Water History

, Volume 4, Issue 3, pp 215–229

Forbidden waters: colonial intervention and the evolution of water supply in Benin City, Nigeria

Article

DOI: 10.1007/s12685-012-0061-z

Cite this article as:
Acey, C. Water Hist (2012) 4: 215. doi:10.1007/s12685-012-0061-z

Abstract

The history of pipe-borne water supply in urban areas of Nigeria, such as Benin City, illustrates how critical decisions affecting land tenure, residential segregation, and public investment in water supply laid the foundations for present-day inequality. In cities across the world, millions lack access to potable water. Networked infrastructure does not change at the same pace as political leaders or discourse around development. Colonial government decisions made under prevailing ideologies impact present day-water systems. The purpose of this paper is to show how such choices marked the start of disparate and inadequate investments in piped water needed to serve a growing city. This is attempted through an exploration of two critical periods in the city’s history that affected subsequent public water provision—the introduction of piped water along the Ogba River leading to water rate protests that ended in 1939 and the commissioning of a new waterworks along the Ikpoba River in 1987. The colonial legacy of unequal distribution of services continued throughout the postcolonial period and into the present day, in which universal provision of basic services has not been achieved.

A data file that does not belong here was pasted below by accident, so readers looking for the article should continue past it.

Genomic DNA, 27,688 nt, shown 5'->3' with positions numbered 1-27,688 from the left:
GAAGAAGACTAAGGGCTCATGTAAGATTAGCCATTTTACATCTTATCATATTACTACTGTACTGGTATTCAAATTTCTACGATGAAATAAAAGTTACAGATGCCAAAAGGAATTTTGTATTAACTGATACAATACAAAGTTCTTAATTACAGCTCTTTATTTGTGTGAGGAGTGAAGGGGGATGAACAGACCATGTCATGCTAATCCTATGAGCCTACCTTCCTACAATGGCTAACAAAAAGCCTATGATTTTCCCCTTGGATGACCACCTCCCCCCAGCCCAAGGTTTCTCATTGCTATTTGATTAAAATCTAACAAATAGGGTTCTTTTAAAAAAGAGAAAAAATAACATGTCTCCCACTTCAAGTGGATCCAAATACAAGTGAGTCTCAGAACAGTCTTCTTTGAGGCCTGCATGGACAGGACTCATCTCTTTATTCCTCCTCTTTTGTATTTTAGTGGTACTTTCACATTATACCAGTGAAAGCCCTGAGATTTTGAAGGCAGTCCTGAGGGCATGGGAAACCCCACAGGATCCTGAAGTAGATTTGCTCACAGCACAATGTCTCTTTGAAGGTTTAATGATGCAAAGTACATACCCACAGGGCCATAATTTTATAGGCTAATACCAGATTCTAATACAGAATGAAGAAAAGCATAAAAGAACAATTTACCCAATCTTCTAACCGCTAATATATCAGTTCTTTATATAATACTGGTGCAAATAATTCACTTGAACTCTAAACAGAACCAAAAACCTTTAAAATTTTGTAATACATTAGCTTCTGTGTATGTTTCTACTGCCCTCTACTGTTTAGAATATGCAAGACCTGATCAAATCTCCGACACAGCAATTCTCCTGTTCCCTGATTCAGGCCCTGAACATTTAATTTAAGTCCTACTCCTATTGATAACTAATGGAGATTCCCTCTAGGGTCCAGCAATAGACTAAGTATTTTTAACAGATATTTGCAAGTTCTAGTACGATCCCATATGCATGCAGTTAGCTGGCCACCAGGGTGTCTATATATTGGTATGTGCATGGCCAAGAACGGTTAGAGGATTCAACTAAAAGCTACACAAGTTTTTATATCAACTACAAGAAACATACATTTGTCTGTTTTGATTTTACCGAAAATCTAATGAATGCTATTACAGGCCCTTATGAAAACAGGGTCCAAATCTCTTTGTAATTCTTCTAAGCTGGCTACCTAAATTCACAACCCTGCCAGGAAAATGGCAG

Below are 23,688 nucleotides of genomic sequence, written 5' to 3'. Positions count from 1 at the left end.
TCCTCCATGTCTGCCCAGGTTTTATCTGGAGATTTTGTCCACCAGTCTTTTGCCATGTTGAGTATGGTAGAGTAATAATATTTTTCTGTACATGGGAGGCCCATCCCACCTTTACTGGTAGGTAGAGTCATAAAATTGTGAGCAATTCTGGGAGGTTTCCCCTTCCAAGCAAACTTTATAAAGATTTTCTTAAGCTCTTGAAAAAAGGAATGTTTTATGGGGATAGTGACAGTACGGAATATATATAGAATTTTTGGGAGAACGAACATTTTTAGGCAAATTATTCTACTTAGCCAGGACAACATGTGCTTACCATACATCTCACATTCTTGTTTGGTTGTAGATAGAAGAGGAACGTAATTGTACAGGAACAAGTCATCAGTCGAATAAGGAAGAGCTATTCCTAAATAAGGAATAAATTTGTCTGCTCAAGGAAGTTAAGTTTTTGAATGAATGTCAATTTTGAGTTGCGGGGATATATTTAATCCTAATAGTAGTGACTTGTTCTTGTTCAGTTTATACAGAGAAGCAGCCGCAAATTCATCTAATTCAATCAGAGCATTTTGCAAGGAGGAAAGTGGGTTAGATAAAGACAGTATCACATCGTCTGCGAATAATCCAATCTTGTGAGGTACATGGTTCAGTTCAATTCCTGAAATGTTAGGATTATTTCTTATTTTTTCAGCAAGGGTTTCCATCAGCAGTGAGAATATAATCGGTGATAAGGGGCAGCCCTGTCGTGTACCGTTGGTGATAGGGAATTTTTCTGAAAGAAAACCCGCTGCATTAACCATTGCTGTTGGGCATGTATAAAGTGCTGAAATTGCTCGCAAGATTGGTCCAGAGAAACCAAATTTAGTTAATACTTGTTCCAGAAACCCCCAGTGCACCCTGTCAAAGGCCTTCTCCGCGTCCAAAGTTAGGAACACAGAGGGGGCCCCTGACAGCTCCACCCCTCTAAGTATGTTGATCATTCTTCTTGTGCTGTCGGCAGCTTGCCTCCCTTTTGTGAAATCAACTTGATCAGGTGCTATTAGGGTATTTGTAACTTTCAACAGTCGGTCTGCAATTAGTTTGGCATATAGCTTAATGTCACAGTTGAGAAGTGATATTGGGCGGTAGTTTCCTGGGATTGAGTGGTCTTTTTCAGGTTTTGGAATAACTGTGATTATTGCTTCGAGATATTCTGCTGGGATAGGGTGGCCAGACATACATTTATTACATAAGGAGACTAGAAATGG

Keywords

Africa Colonialism Nigeria Urban history Water supply 

Copyright information

© Springer Science + Business Media B.V. 2012

Authors and Affiliations

  1. 1.Austin E. Knowlton School of ArchitectureThe Ohio State UniversityColumbusUSA

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